Monday, December 16, 2013

Then and Now

As I was reading some of the news articles this morning from both mainstream and alternative news sources, I got to thinking how different our lives are today from those of my paternal grandparents.  They homesteaded land in northern Minnesota in 1907.  They first put up a log cabin and later built a larger house, a barn and a few smaller outbuildings.  They raised nine children, all of whom grew into responsible adults.

They didn't worry about their food being full of chemicals - they raised most of it themselves.

They weren't concerned about meat being full of growth hormones and other chemicals, or about the animals being raised in the unhealthy environment of a factory farm.  They raised their own beef cattle, milk cows, hogs and chickens.  They butchered and processed their own meat animals and supplemented this with venison.

They weren't terribly concerned with grocery prices for they traded milk, butter and eggs for the staples they couldn't raise themselves.  They scoured the woods and fields for edibles like wild plums and blueberries to add to their diet.

None of the nine children were ever involved in a Knockout Game.  The very idea of hurting another person for no reason was abhorrent to them.

Not one of their children took medication to control their behavior.  Their behavior was controlled by their parents.  Sometimes with a trip to the woodshed, if the offense was serious enough, and most times with extra chores to keep them too busy for mischief.

Their education was not of the Common Core, government controlled variety, but of the basics that included reading, writing, math, and history.  Most of the nine children went through eighth grade in the little one room schoolhouse a quarter mile from their home.  The one their father helped to build.  Three of the girls went on to high school in the largest town about 20 miles away, where they earned teaching certificates.  All were able to use their education, along with common sense, to keep their families out of poverty.

They never signed up for government welfare programs when they became available.  It was considered a sign of laziness to expect someone else to take care of your family.  They would have been shamed to do so.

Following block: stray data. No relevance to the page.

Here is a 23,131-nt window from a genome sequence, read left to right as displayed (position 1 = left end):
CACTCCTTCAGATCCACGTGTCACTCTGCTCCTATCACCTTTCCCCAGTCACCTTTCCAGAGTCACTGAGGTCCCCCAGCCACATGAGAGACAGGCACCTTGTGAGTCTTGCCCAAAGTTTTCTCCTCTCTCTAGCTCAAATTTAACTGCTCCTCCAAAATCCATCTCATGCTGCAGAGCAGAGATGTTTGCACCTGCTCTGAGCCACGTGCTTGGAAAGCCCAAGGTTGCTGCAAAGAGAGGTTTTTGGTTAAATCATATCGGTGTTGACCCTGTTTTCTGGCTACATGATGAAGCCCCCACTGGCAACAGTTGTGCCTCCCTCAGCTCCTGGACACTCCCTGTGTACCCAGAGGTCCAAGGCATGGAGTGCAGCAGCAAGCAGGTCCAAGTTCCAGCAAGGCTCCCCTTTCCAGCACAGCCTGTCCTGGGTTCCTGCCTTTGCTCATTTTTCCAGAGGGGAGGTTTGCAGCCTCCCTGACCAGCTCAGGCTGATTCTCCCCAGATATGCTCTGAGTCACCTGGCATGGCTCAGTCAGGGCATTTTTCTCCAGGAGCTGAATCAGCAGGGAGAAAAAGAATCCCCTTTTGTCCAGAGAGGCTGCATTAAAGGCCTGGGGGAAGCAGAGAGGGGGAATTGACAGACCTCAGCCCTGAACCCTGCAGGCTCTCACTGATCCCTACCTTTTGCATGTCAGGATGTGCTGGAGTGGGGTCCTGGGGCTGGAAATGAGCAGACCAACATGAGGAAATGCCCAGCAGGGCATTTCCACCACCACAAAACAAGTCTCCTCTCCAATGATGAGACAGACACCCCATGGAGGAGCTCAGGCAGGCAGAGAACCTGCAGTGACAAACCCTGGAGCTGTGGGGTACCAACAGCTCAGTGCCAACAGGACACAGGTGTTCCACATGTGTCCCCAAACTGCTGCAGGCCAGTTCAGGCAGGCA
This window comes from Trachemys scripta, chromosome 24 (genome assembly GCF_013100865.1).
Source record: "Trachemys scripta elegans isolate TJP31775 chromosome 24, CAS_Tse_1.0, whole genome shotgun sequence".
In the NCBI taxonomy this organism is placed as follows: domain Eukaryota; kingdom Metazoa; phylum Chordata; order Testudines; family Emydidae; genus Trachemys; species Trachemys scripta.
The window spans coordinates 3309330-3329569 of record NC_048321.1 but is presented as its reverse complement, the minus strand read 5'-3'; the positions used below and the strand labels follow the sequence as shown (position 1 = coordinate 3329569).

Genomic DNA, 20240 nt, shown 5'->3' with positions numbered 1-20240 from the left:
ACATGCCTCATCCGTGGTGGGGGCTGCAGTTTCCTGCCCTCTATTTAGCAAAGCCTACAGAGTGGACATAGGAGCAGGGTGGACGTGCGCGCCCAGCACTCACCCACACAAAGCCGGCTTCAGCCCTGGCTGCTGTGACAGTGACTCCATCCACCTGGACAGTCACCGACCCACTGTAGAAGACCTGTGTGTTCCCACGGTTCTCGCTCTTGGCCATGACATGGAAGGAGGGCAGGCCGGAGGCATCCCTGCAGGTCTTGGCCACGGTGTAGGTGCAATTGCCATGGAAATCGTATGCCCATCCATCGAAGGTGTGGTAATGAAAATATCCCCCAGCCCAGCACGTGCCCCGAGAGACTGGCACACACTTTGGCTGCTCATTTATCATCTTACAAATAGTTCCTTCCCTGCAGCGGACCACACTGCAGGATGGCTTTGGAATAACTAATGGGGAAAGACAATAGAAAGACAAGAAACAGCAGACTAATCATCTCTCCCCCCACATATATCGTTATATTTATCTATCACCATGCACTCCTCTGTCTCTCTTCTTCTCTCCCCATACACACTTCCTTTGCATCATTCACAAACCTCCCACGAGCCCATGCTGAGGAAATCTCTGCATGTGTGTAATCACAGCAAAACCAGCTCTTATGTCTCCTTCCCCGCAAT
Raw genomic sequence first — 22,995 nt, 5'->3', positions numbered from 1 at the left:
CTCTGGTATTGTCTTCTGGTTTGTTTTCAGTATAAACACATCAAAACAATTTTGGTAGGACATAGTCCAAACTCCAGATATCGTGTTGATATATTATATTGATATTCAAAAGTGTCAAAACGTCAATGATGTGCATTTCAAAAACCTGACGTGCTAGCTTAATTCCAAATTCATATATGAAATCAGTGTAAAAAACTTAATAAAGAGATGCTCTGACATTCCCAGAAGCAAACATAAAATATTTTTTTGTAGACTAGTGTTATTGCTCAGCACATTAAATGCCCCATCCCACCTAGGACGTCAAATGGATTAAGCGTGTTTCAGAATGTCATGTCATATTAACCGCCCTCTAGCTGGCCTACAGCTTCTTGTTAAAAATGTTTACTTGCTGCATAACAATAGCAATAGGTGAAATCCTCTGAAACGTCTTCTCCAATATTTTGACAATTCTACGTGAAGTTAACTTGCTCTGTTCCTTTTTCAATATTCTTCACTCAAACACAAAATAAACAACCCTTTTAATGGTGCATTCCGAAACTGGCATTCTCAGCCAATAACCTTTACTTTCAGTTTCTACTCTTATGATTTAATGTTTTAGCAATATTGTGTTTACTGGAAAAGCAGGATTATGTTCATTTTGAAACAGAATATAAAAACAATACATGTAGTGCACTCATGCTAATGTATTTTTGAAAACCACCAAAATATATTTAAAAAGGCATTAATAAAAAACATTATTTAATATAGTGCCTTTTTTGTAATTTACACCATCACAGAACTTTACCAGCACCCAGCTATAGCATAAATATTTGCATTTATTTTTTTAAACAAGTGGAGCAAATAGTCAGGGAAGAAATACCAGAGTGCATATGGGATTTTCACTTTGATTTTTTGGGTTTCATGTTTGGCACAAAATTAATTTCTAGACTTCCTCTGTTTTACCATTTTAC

They didn't feel the need to provide entertainment for their offspring.  These kids made their own fun.  They went swimming in the lake near their farm.  They went fishing in the river.  In winter, they went sledding down the hill in the pasture or went ice skating on the frozen pond.  Most of their toys were homemade.  They made music and played games, both indoors on rainy days or outdoors on sunny ones.  Their mother had a hard time getting them to come inside for supper as opposed to kicking them outdoors to get a little exercise, as many do today.

They taught their children what was important.  Good manners.  Respect for others.  Love for and duty to family.  Right from wrong.  A belief in God and the teachings of the Bible.  A work ethic second to none.

These people weren't perfect.  Not by a long shot.  They messed up from time to time as we all do.  But they had a foundation for their lives that was solid and strong, so when things did not go well and they knew that they had strayed from what they had been taught, they got themselves back on track.  By their own bootstraps.

I understand that times have changed since my parents were young.  One can no longer trade for grocery staples.  Raw milk has been outlawed, for the most part, gardens are not allowed in some cities, and God forbid that a person should live, work or raise a family without being told how by politicians.  The government seems determined to control all parts of our lives that they don't already.  So I am aware of the sad fact that the way of life that I long for is gone.  Isn't it amazing that my grandparents were able to raise their family and live a life, not of wealth and privilege, but one that was good and had meaning, using the Bible as a how-to guide along with the lessons learned from their parents, and not by government regulations.

Sometimes I am convinced that we could use a bit more of the woodshed and a whole lot less of the feel-good politically correct.  And a bit of old-fashioned common sense thrown in for good measure wouldn't hurt, either.


  1. Thank you. And thanks for stopping by.

  2. I remember going to the woodshed a couple of times! It did me some good.

  3. Son, you grew up to be a responsible man who doesn't blame other people or circumstances when something goes wrong. Sometimes it takes a trip to the woodshed to impress upon a kid the difference between right and wrong. But that only works if you have parents who love you enough to see to it that you understand that difference. And in spite of less than ideal circumstances, you have had those parents. Your Dad was very proud of you and so am I.

  4. What a fine piece of writing. Well done. You have a wonderful talent, young lady. And, I completely agree.